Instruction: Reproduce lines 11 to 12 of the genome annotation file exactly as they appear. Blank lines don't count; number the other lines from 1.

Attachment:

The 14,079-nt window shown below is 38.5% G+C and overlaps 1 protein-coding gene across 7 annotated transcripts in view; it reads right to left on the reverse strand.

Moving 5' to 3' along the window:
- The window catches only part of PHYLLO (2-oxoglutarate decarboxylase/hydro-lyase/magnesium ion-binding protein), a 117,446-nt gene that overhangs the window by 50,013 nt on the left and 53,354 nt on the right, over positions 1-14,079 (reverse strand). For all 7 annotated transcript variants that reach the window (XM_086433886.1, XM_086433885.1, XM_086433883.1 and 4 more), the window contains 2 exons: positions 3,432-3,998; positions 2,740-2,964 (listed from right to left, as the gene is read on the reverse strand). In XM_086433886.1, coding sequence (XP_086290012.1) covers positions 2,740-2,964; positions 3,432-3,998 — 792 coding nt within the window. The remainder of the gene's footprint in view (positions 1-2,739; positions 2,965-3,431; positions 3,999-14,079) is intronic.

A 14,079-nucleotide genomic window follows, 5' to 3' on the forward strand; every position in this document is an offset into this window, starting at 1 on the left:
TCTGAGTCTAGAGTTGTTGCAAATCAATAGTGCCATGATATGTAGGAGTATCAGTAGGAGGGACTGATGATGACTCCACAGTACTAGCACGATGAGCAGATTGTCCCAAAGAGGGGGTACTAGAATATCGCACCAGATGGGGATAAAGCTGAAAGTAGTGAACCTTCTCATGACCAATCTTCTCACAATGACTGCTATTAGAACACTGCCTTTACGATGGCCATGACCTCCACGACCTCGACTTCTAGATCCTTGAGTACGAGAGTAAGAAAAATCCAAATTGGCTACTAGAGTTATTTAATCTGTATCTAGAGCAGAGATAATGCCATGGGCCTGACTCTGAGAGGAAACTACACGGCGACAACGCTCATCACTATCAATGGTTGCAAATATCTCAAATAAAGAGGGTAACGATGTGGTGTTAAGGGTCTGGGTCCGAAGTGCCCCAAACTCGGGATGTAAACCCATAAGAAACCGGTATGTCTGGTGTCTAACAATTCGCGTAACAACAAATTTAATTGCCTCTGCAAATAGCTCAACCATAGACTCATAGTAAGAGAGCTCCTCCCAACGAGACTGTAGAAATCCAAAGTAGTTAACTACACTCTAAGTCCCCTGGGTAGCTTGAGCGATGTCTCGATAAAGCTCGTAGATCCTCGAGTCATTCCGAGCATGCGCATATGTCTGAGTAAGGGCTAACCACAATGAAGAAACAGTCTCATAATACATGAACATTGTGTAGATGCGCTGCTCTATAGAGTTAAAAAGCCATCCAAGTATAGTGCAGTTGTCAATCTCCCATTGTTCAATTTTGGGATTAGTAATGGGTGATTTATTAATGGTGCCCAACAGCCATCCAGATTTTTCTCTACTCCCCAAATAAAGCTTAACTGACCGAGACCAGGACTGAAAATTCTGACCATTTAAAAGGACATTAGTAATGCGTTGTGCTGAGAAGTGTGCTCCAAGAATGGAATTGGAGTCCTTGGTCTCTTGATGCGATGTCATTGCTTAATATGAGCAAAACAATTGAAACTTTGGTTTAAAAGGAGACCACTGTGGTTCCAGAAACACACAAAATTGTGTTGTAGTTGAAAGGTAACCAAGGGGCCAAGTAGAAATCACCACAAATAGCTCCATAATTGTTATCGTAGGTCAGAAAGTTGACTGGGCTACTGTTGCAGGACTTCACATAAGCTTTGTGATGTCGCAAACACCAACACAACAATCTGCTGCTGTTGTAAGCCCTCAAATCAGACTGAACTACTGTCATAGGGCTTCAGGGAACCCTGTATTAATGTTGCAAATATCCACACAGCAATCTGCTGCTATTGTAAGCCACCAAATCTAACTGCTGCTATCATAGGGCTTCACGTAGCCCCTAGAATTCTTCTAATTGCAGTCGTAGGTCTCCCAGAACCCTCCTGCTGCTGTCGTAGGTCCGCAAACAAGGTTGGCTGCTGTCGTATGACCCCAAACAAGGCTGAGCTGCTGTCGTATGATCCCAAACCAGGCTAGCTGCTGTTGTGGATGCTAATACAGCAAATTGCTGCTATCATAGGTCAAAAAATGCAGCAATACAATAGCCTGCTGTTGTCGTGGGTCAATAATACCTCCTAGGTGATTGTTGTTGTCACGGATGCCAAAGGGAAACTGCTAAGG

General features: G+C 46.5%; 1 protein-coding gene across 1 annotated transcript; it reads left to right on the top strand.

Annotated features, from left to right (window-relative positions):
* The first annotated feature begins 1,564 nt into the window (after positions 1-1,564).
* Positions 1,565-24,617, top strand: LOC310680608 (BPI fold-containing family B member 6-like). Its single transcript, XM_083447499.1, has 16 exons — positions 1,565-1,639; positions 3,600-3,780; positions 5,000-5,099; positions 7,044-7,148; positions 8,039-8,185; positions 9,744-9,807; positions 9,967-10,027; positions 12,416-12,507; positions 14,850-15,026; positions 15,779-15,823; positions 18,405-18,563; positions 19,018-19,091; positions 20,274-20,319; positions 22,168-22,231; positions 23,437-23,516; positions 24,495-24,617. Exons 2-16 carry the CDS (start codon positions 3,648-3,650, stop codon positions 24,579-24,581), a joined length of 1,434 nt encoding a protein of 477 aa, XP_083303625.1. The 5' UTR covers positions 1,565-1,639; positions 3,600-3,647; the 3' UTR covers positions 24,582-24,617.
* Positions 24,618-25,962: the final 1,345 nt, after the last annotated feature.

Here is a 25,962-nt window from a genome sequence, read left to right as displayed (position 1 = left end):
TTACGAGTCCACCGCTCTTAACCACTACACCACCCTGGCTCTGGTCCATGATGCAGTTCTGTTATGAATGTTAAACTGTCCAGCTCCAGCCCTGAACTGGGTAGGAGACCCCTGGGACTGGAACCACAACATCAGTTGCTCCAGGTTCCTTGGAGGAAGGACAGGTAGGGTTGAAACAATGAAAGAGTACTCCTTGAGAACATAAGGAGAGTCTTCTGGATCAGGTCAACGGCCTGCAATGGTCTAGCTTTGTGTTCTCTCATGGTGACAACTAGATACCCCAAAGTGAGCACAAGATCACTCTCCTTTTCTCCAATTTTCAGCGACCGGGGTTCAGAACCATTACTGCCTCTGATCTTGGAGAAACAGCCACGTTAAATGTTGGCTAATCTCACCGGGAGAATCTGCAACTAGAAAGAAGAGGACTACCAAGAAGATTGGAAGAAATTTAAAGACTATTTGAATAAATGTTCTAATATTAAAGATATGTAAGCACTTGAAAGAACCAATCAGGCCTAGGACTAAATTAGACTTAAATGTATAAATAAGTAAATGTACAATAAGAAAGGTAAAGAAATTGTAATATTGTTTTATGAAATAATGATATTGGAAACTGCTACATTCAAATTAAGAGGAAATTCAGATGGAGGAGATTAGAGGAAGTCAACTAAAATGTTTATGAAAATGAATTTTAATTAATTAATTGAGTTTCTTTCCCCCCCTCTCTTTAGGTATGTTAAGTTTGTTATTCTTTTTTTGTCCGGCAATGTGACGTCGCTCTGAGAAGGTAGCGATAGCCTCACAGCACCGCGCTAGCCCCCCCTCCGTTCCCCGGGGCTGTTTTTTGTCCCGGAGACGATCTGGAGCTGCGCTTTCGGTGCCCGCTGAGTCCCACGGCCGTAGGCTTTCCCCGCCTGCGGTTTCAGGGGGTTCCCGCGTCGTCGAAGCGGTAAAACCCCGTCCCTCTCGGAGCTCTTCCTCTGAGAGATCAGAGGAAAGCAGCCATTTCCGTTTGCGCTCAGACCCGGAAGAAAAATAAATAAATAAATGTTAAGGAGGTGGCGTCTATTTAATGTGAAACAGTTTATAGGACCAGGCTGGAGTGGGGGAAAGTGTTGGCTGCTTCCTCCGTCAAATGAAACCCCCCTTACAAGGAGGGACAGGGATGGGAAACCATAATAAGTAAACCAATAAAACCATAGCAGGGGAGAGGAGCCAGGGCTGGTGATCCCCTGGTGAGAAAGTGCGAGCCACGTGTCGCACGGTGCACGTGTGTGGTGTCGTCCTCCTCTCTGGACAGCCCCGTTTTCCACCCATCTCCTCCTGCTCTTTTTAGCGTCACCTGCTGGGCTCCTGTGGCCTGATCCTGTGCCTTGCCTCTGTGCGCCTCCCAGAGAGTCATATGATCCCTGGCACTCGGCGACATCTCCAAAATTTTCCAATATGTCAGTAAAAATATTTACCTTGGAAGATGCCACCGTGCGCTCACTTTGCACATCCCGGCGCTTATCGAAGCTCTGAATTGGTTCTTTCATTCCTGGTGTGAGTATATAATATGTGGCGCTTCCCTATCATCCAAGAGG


Here is a 25,962-nt window from a genome sequence, read left to right as displayed (position 1 = left end):
TTACGAGTCCACCGCTCTTAACCACTACACCACCCTGGCTCTGGTCCATGATGCAGTTCTGTTATGAATGTTAAACTGTCCAGCTCCAGCCCTGAACTGGGTAGGAGACCCCTGGGACTGGAACCACAACATCAGTTGCTCCAGGTTCCTTGGAGGAAGGACAGGTAGGGTTGAAACAATGAAAGAGTACTCCTTGAGAACATAAGGAGAGTCTTCTGGATCAGGTCAACGGCCTGCAATGGTCTAGCTTTGTGTTCTCTCATGGTGACAACTAGATACCCCAAAGTGAGCACAAGATCACTCTCCTTTTCTCCAATTTTCAGCGACCGGGGTTCAGAACCATTACTGCCTCTGATCTTGGAGAAACAGCCACGTTAAATGTTGGCTAATCTCACCGGGAGAATCTGCAACTAGAAAGAAGAGGACTACCAAGAAGATTGGAAGAAATTTAAAGACTATTTGAATAAATGTTCTAATATTAAAGATATGTAAGCACTTGAAAGAACCAATCAGGCCTAGGACTAAATTAGACTTAAATGTATAAATAAGTAAATGTACAATAAGAAAGGTAAAGAAATTGTAATATTGTTTTATGAAATAATGATATTGGAAACTGCTACATTCAAATTAAGAGGAAATTCAGATGGAGGAGATTAGAGGAAGTCAACTAAAATGTTTATGAAAATGAATTTTAATTAATTAATTGAGTTTCTTTCCCCCCCTCTCTTTAGGTATGTTAAGTTTGTTATTCTTTTTTTGTCCGGCAATGTGACGTCGCTCTGAGAAGGTAGCGATAGCCTCACAGCACCGCGCTAGCCCCCCCTCCGTTCCCCGGGGCTGTTTTTTGTCCCGGAGACGATCTGGAGCTGCGCTTTCGGTGCCCGCTGAGTCCCACGGCCGTAGGCTTTCCCCGCCTGCGGTTTCAGGGGGTTCCCGCGTCGTCGAAGCGGTAAAACCCCGTCCCTCTCGGAGCTCTTCCTCTGAGAGATCAGAGGAAAGCAGCCATTTCCGTTTGCGCTCAGACCCGGAAGAAAAATAAATAAATAAATGTTAAGGAGGTGGCGTCTATTTAATGTGAAACAGTTTATAGGACCAGGCTGGAGTGGGGGAAAGTGTTGGCTGCTTCCTCCGTCAAATGAAACCCCCCTTACAAGGAGGGACAGGGATGGGAAACCATAATAAGTAAACCAATAAAACCATAGCAGGGGAGAGGAGCCAGGGCTGGTGATCCCCTGGTGAGAAAGTGCGAGCCACGTGTCGCACGGTGCACGTGTGTGGTGTCGTCCTCCTCTCTGGACAGCCCCGTTTTCCACCCATCTCCTCCTGCTCTTTTTAGCGTCACCTGCTGGGCTCCTGTGGCCTGATCCTGTGCCTTGCCTCTGTGCGCCTCCCAGAGAGTCATATGATCCCTGGCACTCGGCGACATCTCCAAAATTTTCCAATATGTCAGTAAAAATATTTACCTTGGAAGATGCCACCGTGCGCTCACTTTGCACATCCCGGCGCTTATCGAAGCTCTGAATTGGTTCTTTCATTCCTGGTGTGAGTATATAATATGTGGCGCTTCCCTATCATCCAAGAGG